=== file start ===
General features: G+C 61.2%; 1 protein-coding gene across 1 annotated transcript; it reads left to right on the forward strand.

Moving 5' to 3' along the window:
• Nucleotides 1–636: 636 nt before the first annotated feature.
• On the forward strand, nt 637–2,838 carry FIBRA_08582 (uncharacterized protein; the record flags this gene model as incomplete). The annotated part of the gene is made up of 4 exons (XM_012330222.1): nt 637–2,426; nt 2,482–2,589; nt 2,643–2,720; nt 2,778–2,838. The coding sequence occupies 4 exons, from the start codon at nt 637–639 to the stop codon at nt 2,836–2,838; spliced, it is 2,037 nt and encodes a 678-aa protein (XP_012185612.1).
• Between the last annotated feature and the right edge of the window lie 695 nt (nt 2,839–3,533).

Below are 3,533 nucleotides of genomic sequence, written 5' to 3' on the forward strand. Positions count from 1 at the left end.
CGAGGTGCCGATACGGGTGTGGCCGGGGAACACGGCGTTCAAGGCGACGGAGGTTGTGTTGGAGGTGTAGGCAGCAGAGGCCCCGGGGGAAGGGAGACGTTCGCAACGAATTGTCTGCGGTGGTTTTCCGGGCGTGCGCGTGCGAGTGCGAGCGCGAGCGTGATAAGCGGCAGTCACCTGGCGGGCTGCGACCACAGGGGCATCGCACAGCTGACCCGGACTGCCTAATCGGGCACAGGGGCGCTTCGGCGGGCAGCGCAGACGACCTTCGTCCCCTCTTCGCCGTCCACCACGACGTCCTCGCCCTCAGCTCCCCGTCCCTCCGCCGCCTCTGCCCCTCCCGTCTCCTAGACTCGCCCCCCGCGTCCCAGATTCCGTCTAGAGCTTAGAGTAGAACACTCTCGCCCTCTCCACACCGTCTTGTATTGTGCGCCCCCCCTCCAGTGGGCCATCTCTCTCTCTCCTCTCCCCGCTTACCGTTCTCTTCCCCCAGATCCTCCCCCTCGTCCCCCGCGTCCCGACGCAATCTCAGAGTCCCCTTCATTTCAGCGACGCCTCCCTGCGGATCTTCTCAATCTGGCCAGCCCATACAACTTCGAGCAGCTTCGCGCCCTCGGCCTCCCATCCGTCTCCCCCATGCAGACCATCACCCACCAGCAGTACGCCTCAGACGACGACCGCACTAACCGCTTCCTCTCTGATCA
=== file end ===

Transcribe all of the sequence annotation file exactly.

General features: G+C 61.2%; 1 protein-coding gene across 1 annotated transcript; it reads left to right on the forward strand.

Moving 5' to 3' along the window:
• Nucleotides 1–636: 636 nt before the first annotated feature.
• On the forward strand, nt 637–2,838 carry FIBRA_08582 (uncharacterized protein; the record flags this gene model as incomplete). The annotated part of the gene is made up of 4 exons (XM_012330222.1): nt 637–2,426; nt 2,482–2,589; nt 2,643–2,720; nt 2,778–2,838. The coding sequence occupies 4 exons, from the start codon at nt 637–639 to the stop codon at nt 2,836–2,838; spliced, it is 2,037 nt and encodes a 678-aa protein (XP_012185612.1).
• Between the last annotated feature and the right edge of the window lie 695 nt (nt 2,839–3,533).

Below are 3,533 nucleotides of genomic sequence, written 5' to 3' on the forward strand. Positions count from 1 at the left end.
CGAGGTGCCGATACGGGTGTGGCCGGGGAACACGGCGTTCAAGGCGACGGAGGTTGTGTTGGAGGTGTAGGCAGCAGAGGCCCCGGGGGAAGGGAGACGTTCGCAACGAATTGTCTGCGGTGGTTTTCCGGGCGTGCGCGTGCGAGTGCGAGCGCGAGCGTGATAAGCGGCAGTCACCTGGCGGGCTGCGACCACAGGGGCATCGCACAGCTGACCCGGACTGCCTAATCGGGCACAGGGGCGCTTCGGCGGGCAGCGCAGACGACCTTCGTCCCCTCTTCGCCGTCCACCACGACGTCCTCGCCCTCAGCTCCCCGTCCCTCCGCCGCCTCTGCCCCTCCCGTCTCCTAGACTCGCCCCCCGCGTCCCAGATTCCGTCTAGAGCTTAGAGTAGAACACTCTCGCCCTCTCCACACCGTCTTGTATTGTGCGCCCCCCCTCCAGTGGGCCATCTCTCTCTCTCCTCTCCCCGCTTACCGTTCTCTTCCCCCAGATCCTCCCCCTCGTCCCCCGCGTCCCGACGCAATCTCAGAGTCCCCTTCATTTCAGCGACGCCTCCCTGCGGATCTTCTCAATCTGGCCAGCCCATACAACTTCGAGCAGCTTCGCGCCCTCGGCCTCCCATCCGTCTCCCCCATGCAGACCATCACCCACCAGCAGTACGCCTCAGACGACGACCGCACTAACCGCTTCCTCTCTGATCA